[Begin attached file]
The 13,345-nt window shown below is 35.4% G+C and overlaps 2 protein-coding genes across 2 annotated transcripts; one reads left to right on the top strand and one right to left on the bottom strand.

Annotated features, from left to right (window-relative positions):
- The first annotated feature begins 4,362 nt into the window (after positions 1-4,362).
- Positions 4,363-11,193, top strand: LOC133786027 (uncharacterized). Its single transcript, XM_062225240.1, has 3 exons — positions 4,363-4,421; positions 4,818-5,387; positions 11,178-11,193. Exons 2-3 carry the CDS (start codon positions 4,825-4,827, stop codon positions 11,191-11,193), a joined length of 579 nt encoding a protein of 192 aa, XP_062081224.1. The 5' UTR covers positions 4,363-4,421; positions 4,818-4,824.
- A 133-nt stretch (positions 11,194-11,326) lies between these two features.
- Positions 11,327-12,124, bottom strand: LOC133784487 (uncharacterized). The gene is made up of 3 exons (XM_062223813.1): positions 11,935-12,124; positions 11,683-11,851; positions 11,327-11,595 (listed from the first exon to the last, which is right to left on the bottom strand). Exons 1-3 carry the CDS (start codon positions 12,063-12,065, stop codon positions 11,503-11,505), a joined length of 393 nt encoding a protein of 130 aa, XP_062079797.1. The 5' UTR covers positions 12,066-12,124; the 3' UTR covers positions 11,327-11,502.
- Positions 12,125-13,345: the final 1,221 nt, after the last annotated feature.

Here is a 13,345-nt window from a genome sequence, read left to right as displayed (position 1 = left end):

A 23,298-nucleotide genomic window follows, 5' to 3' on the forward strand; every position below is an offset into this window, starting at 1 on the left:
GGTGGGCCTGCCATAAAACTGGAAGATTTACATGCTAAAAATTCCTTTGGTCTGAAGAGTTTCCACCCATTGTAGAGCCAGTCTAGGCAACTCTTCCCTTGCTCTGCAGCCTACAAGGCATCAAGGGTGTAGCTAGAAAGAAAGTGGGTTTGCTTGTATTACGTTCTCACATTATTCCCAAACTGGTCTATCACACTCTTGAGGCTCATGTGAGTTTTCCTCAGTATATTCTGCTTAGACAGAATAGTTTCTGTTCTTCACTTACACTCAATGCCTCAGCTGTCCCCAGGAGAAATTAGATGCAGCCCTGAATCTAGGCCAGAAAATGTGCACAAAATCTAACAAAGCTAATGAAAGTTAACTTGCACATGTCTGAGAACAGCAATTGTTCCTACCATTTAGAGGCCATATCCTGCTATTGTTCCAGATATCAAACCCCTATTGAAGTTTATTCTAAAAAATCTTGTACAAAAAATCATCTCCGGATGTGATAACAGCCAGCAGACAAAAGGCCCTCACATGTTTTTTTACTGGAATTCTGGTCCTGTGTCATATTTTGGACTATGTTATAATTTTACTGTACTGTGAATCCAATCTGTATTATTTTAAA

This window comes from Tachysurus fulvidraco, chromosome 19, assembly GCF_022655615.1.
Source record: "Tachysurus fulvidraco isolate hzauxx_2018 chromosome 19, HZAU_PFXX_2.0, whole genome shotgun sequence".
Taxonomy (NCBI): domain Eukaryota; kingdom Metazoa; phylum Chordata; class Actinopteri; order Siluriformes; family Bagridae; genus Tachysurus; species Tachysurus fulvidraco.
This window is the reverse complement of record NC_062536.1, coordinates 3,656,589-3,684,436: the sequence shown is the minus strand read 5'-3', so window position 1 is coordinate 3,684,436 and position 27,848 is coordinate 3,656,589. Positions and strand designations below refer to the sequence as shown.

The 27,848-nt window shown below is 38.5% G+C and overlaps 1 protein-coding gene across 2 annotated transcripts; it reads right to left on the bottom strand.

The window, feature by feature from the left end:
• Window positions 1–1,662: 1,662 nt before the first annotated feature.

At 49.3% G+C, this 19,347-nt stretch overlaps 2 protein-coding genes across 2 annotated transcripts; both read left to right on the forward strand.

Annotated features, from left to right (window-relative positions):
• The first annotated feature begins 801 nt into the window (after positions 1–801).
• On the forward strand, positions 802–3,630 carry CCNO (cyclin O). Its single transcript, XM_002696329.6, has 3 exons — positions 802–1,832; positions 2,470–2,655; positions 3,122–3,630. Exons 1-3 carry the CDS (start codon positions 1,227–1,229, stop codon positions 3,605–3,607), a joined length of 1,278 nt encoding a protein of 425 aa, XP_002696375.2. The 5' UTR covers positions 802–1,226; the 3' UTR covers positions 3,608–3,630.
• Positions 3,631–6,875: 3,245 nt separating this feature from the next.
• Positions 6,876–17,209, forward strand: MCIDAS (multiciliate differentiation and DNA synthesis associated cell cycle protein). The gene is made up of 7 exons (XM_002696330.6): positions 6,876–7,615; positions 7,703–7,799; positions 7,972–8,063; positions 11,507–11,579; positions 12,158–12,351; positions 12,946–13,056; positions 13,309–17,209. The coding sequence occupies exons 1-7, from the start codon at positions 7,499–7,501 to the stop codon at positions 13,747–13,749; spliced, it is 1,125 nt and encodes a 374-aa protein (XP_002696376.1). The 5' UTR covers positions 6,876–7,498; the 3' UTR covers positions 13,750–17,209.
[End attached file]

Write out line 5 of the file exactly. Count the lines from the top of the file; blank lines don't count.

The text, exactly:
- A 133-nt stretch (positions 11,194-11,326) lies between these two features.